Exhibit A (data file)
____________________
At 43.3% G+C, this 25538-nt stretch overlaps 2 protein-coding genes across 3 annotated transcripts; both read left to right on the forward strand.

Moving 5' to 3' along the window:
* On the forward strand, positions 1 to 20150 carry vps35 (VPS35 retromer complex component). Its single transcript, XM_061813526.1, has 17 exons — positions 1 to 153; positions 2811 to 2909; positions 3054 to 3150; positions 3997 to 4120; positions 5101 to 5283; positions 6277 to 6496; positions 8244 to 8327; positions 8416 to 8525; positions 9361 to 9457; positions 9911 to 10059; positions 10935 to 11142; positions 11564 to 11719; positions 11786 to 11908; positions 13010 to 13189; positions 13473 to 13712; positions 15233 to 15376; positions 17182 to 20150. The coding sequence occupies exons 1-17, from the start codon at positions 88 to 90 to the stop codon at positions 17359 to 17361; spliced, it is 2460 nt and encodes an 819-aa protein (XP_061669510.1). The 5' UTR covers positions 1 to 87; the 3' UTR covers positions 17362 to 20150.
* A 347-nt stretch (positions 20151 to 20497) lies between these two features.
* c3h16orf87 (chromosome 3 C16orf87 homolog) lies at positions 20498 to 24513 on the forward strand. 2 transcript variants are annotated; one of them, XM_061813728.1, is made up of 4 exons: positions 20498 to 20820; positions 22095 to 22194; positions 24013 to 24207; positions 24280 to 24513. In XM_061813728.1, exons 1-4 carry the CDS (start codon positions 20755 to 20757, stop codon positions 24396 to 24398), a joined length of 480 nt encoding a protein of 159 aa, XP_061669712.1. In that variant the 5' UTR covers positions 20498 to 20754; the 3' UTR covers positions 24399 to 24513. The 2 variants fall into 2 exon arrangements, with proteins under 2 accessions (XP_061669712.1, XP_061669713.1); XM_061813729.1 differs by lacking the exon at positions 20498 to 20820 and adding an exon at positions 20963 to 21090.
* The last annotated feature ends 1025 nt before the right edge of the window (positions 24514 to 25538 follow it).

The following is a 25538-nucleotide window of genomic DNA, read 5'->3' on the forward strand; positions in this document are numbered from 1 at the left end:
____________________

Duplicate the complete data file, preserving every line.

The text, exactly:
At 43.3% G+C, this 25538-nt stretch overlaps 2 protein-coding genes across 3 annotated transcripts; both read left to right on the forward strand.

Moving 5' to 3' along the window:
* On the forward strand, positions 1 to 20150 carry vps35 (VPS35 retromer complex component). Its single transcript, XM_061813526.1, has 17 exons — positions 1 to 153; positions 2811 to 2909; positions 3054 to 3150; positions 3997 to 4120; positions 5101 to 5283; positions 6277 to 6496; positions 8244 to 8327; positions 8416 to 8525; positions 9361 to 9457; positions 9911 to 10059; positions 10935 to 11142; positions 11564 to 11719; positions 11786 to 11908; positions 13010 to 13189; positions 13473 to 13712; positions 15233 to 15376; positions 17182 to 20150. The coding sequence occupies exons 1-17, from the start codon at positions 88 to 90 to the stop codon at positions 17359 to 17361; spliced, it is 2460 nt and encodes an 819-aa protein (XP_061669510.1). The 5' UTR covers positions 1 to 87; the 3' UTR covers positions 17362 to 20150.
* A 347-nt stretch (positions 20151 to 20497) lies between these two features.
* c3h16orf87 (chromosome 3 C16orf87 homolog) lies at positions 20498 to 24513 on the forward strand. 2 transcript variants are annotated; one of them, XM_061813728.1, is made up of 4 exons: positions 20498 to 20820; positions 22095 to 22194; positions 24013 to 24207; positions 24280 to 24513. In XM_061813728.1, exons 1-4 carry the CDS (start codon positions 20755 to 20757, stop codon positions 24396 to 24398), a joined length of 480 nt encoding a protein of 159 aa, XP_061669712.1. In that variant the 5' UTR covers positions 20498 to 20754; the 3' UTR covers positions 24399 to 24513. The 2 variants fall into 2 exon arrangements, with proteins under 2 accessions (XP_061669712.1, XP_061669713.1); XM_061813729.1 differs by lacking the exon at positions 20498 to 20820 and adding an exon at positions 20963 to 21090.
* The last annotated feature ends 1025 nt before the right edge of the window (positions 24514 to 25538 follow it).

The following is a 25538-nucleotide window of genomic DNA, read 5'->3' on the forward strand; positions in this document are numbered from 1 at the left end: